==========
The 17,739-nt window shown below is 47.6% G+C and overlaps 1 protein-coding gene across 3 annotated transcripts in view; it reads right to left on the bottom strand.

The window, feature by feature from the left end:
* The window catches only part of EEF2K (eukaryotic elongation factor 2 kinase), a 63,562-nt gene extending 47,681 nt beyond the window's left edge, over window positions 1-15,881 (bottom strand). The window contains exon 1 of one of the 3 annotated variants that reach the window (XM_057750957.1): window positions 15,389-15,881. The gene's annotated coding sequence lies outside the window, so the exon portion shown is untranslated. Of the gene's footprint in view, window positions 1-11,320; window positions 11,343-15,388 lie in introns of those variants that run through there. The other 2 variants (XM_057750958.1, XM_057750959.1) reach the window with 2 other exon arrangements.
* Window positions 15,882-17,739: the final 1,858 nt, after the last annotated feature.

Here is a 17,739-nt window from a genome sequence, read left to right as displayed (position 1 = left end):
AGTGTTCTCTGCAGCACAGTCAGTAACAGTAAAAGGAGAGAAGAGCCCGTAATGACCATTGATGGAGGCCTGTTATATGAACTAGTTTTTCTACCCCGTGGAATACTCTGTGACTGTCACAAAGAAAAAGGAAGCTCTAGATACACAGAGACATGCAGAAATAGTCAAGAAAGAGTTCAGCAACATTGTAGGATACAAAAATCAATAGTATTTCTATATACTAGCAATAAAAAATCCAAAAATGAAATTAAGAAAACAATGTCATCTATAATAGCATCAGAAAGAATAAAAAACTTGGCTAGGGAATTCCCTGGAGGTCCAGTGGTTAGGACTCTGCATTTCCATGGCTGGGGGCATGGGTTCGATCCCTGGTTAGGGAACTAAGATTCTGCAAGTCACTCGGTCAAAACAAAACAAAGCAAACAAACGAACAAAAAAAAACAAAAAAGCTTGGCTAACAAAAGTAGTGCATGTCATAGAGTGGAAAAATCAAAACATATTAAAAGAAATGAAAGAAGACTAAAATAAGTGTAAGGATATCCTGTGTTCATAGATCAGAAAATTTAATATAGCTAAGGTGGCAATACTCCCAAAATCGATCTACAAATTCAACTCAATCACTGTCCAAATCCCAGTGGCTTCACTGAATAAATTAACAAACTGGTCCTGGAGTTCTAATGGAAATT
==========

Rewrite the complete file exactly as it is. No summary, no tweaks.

The 17,739-nt window shown below is 47.6% G+C and overlaps 1 protein-coding gene across 3 annotated transcripts in view; it reads right to left on the bottom strand.

The window, feature by feature from the left end:
* The window catches only part of EEF2K (eukaryotic elongation factor 2 kinase), a 63,562-nt gene extending 47,681 nt beyond the window's left edge, over window positions 1-15,881 (bottom strand). The window contains exon 1 of one of the 3 annotated variants that reach the window (XM_057750957.1): window positions 15,389-15,881. The gene's annotated coding sequence lies outside the window, so the exon portion shown is untranslated. Of the gene's footprint in view, window positions 1-11,320; window positions 11,343-15,388 lie in introns of those variants that run through there. The other 2 variants (XM_057750958.1, XM_057750959.1) reach the window with 2 other exon arrangements.
* Window positions 15,882-17,739: the final 1,858 nt, after the last annotated feature.

Here is a 17,739-nt window from a genome sequence, read left to right as displayed (position 1 = left end):
AGTGTTCTCTGCAGCACAGTCAGTAACAGTAAAAGGAGAGAAGAGCCCGTAATGACCATTGATGGAGGCCTGTTATATGAACTAGTTTTTCTACCCCGTGGAATACTCTGTGACTGTCACAAAGAAAAAGGAAGCTCTAGATACACAGAGACATGCAGAAATAGTCAAGAAAGAGTTCAGCAACATTGTAGGATACAAAAATCAATAGTATTTCTATATACTAGCAATAAAAAATCCAAAAATGAAATTAAGAAAACAATGTCATCTATAATAGCATCAGAAAGAATAAAAAACTTGGCTAGGGAATTCCCTGGAGGTCCAGTGGTTAGGACTCTGCATTTCCATGGCTGGGGGCATGGGTTCGATCCCTGGTTAGGGAACTAAGATTCTGCAAGTCACTCGGTCAAAACAAAACAAAGCAAACAAACGAACAAAAAAAAACAAAAAAGCTTGGCTAACAAAAGTAGTGCATGTCATAGAGTGGAAAAATCAAAACATATTAAAAGAAATGAAAGAAGACTAAAATAAGTGTAAGGATATCCTGTGTTCATAGATCAGAAAATTTAATATAGCTAAGGTGGCAATACTCCCAAAATCGATCTACAAATTCAACTCAATCACTGTCCAAATCCCAGTGGCTTCACTGAATAAATTAACAAACTGGTCCTGGAGTTCTAATGGAAATT